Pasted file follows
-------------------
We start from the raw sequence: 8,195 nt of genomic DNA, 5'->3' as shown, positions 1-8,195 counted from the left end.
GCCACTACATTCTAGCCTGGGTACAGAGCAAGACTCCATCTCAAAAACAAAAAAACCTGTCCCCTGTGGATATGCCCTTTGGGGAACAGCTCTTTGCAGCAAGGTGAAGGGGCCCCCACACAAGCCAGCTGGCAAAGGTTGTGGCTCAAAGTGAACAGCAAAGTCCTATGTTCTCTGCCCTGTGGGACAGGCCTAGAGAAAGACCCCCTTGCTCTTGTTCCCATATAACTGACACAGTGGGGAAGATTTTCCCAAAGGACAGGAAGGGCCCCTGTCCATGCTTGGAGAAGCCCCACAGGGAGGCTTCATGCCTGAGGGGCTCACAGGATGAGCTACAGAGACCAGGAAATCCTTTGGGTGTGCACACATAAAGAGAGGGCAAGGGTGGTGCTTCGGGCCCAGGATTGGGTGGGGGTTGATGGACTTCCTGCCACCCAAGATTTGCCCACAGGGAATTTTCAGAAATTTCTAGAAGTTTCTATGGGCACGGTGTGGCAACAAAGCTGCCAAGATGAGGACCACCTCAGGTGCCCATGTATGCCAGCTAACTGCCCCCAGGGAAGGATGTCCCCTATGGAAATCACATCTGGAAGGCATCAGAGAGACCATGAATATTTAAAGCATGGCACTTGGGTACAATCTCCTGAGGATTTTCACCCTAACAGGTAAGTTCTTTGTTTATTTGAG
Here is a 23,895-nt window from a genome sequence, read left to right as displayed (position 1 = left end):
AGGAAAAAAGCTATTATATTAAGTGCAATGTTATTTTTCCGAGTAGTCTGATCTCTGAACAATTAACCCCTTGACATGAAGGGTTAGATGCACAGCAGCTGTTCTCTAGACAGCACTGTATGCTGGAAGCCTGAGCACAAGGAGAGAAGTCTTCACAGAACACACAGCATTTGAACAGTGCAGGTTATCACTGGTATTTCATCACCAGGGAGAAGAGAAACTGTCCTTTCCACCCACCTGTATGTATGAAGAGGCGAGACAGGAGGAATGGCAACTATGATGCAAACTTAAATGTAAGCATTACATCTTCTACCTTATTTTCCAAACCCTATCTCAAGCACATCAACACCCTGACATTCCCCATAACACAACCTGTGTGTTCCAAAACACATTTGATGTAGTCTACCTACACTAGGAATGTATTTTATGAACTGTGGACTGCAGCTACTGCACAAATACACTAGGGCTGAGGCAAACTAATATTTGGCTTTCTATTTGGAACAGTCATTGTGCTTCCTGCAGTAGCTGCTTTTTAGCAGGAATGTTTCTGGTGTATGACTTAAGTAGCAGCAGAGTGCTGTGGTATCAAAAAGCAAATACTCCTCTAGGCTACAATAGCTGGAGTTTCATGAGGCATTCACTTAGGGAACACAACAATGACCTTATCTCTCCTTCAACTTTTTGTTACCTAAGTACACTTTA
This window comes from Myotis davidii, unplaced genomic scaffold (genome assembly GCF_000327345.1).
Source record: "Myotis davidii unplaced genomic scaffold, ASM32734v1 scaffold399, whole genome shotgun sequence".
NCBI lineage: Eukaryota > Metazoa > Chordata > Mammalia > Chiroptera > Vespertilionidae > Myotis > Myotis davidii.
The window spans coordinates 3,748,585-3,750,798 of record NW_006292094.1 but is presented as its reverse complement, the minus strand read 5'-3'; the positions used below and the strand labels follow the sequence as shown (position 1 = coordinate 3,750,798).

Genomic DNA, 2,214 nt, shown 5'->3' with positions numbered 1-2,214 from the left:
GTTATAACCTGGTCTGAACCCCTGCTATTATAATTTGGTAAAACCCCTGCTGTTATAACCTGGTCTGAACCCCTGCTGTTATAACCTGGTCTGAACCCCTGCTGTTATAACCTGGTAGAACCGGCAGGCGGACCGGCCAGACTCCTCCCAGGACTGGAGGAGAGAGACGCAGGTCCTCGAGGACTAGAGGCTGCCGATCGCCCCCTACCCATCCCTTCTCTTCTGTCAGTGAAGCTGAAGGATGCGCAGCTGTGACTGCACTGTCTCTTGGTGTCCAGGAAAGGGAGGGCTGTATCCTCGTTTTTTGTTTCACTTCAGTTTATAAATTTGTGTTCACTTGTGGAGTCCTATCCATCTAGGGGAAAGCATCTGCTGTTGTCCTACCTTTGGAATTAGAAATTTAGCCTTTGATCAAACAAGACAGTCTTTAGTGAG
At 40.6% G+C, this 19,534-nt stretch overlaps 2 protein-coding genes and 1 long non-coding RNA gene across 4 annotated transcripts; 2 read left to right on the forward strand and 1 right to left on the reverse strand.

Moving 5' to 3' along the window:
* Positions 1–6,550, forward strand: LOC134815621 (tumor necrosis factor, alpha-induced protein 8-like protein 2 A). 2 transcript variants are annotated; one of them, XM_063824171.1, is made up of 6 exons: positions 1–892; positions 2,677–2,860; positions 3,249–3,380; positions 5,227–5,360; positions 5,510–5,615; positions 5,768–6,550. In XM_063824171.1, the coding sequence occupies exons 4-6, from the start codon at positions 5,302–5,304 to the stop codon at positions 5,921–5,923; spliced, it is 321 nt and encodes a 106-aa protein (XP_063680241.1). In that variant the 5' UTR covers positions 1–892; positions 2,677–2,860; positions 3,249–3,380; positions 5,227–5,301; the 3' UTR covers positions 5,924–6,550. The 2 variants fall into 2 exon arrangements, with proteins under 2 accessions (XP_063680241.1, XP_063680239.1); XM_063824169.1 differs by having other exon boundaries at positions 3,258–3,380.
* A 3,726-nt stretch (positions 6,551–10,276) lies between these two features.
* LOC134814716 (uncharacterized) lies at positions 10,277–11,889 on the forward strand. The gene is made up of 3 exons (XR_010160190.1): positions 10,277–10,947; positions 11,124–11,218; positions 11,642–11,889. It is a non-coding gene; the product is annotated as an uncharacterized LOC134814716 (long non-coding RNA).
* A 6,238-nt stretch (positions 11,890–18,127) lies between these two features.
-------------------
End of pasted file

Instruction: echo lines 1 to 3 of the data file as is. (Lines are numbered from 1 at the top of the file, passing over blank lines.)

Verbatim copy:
We start from the raw sequence: 8,195 nt of genomic DNA, 5'->3' as shown, positions 1-8,195 counted from the left end.
GCCACTACATTCTAGCCTGGGTACAGAGCAAGACTCCATCTCAAAAACAAAAAAACCTGTCCCCTGTGGATATGCCCTTTGGGGAACAGCTCTTTGCAGCAAGGTGAAGGGGCCCCCACACAAGCCAGCTGGCAAAGGTTGTGGCTCAAAGTGAACAGCAAAGTCCTATGTTCTCTGCCCTGTGGGACAGGCCTAGAGAAAGACCCCCTTGCTCTTGTTCCCATATAACTGACACAGTGGGGAAGATTTTCCCAAAGGACAGGAAGGGCCCCTGTCCATGCTTGGAGAAGCCCCACAGGGAGGCTTCATGCCTGAGGGGCTCACAGGATGAGCTACAGAGACCAGGAAATCCTTTGGGTGTGCACACATAAAGAGAGGGCAAGGGTGGTGCTTCGGGCCCAGGATTGGGTGGGGGTTGATGGACTTCCTGCCACCCAAGATTTGCCCACAGGGAATTTTCAGAAATTTCTAGAAGTTTCTATGGGCACGGTGTGGCAACAAAGCTGCCAAGATGAGGACCACCTCAGGTGCCCATGTATGCCAGCTAACTGCCCCCAGGGAAGGATGTCCCCTATGGAAATCACATCTGGAAGGCATCAGAGAGACCATGAATATTTAAAGCATGGCACTTGGGTACAATCTCCTGAGGATTTTCACCCTAACAGGTAAGTTCTTTGTTTATTTGAG
Here is a 23,895-nt window from a genome sequence, read left to right as displayed (position 1 = left end):